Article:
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First time parent who needs help dealing with advice from pediatrician - Page 2

post #21 of 41

Boo, I'm the "DH" referenced by Moonstones.  It's a bit awkward posting here, I feel like I'm walking into the women's restroom or something.  Nevertheless, I wanted to make a couple points:

 

1)  I appreciate all the advice offered and I know it all comes from a place of love, so thank you.  I'm glad my wife (or whatever two initial acronym you assign.."DW"?) has a community such as this to participate in.

 

2)  Yes, the pediatricians remarks have influence over me, but only in that she is an extensively trained medical doctor (/mother) who spends every day dealing with kids.  She is a very kind, caring person, and I respect her experience regarding the health of my child.  I do not, however, take everything she says at face value, but rather I take it into consideration.  I think her experience with kids and her medical training earns the right for this consideration.  Furthermore, neither I, nor my wife, have any of this experience or medical training, so I feel it a bit ignorant to dismiss what she says as complete conspiracy-driven fallacy and drop her for a different pediatrician who tells us everything we want to hear.

 

3)  It's true, we did initially find a great pediatrician who seemed to give more weight to alternative medicine, but we were paying 8-10 times more to see her.  I will admit that the decision to change pediatricians was heavily influenced by the financial reality, and I don't think there is anything wrong with that.  If we had enough extra scratch to keep seeing the first pediatrician, I would have fully supported it.  But we didn't.  We did interview doctors from the two offices our insurance did cover at the lower rate, and I felt the doctor we currently see was a good choice.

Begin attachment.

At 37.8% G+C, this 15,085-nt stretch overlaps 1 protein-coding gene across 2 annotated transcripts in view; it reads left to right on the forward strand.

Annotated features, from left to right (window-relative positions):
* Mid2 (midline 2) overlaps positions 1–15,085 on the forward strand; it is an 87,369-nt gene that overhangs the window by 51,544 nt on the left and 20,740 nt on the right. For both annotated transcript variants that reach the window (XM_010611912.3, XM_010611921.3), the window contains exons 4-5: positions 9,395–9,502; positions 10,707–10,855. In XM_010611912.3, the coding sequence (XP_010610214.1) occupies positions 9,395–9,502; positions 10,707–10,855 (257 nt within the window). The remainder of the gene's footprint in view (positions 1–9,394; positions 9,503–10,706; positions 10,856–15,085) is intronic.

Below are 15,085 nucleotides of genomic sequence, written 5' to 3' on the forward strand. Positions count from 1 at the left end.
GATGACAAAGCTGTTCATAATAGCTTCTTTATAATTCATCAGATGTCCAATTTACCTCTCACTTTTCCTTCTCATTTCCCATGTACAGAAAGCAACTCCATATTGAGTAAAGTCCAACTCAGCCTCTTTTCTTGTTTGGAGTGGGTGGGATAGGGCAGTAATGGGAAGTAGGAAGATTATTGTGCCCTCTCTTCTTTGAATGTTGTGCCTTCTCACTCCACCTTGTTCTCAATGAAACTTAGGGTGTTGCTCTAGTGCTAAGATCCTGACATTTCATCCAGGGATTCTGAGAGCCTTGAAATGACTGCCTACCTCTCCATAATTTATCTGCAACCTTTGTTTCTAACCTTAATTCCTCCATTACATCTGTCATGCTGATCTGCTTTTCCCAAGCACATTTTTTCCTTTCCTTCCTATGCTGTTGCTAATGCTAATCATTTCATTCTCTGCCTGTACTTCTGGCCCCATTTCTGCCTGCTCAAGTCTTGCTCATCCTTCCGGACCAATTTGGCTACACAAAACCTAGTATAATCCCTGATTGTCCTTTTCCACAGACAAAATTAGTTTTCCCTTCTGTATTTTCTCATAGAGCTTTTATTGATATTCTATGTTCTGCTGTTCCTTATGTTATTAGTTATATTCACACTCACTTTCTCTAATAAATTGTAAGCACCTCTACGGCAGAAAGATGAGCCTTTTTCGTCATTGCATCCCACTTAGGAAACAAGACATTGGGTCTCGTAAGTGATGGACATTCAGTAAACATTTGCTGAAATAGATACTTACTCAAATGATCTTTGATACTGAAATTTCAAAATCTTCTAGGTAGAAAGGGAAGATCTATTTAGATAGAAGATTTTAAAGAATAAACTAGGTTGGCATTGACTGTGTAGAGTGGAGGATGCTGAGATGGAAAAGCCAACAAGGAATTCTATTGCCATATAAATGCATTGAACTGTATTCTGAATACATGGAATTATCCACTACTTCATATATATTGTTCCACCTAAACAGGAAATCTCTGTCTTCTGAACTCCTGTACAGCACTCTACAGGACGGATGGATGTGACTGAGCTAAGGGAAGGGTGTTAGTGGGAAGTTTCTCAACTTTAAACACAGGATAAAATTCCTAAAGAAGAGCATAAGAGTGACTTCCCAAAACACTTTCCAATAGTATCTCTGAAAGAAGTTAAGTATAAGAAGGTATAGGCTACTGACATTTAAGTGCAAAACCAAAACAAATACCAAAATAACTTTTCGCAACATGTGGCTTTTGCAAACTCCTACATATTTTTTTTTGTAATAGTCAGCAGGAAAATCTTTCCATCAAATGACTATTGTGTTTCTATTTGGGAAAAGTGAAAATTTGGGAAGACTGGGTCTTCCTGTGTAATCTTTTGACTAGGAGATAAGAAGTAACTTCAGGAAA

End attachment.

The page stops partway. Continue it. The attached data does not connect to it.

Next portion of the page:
4)  While the advice to lie to the pediatrician about the sleeping situation sounds the most comfortable of the options, I personally feel there is no need to lie.  I would hope that our doctor would respect our honesty, in fact.  I think (if it comes up again) if we just tell her we understand her concerns about the sleeping in the bed thing, but the baby is sleeping just fine, she will respect our decision.  I don't hold it against her (the Dr.) for telling us what she thinks about co-sleeping.  I'm sure she gets asked parenting advice from just about every parent she sees, so I don't think it's strange that she offers it up.  It doesn't mean we have to do what she says.

 

In the end, I want my child to have the best healthcare possible.  And I believe that this is achieved best by a reasonable balance of modern medicine and alternative medicine.  I believe they both have something important to offer.  So if our financial situation deems that we have to see a more affordable, albeit less-alternative doctor, then that's fine.  But we'll balance it by continuing to do our own research on vaccines and other issues as they arise.  Worst case scenario we know there is another doctor we can go to for a second opinion if there is a serious medical problem.

 

 

post #22 of 41
Quote:

Originally Posted by imadad View Post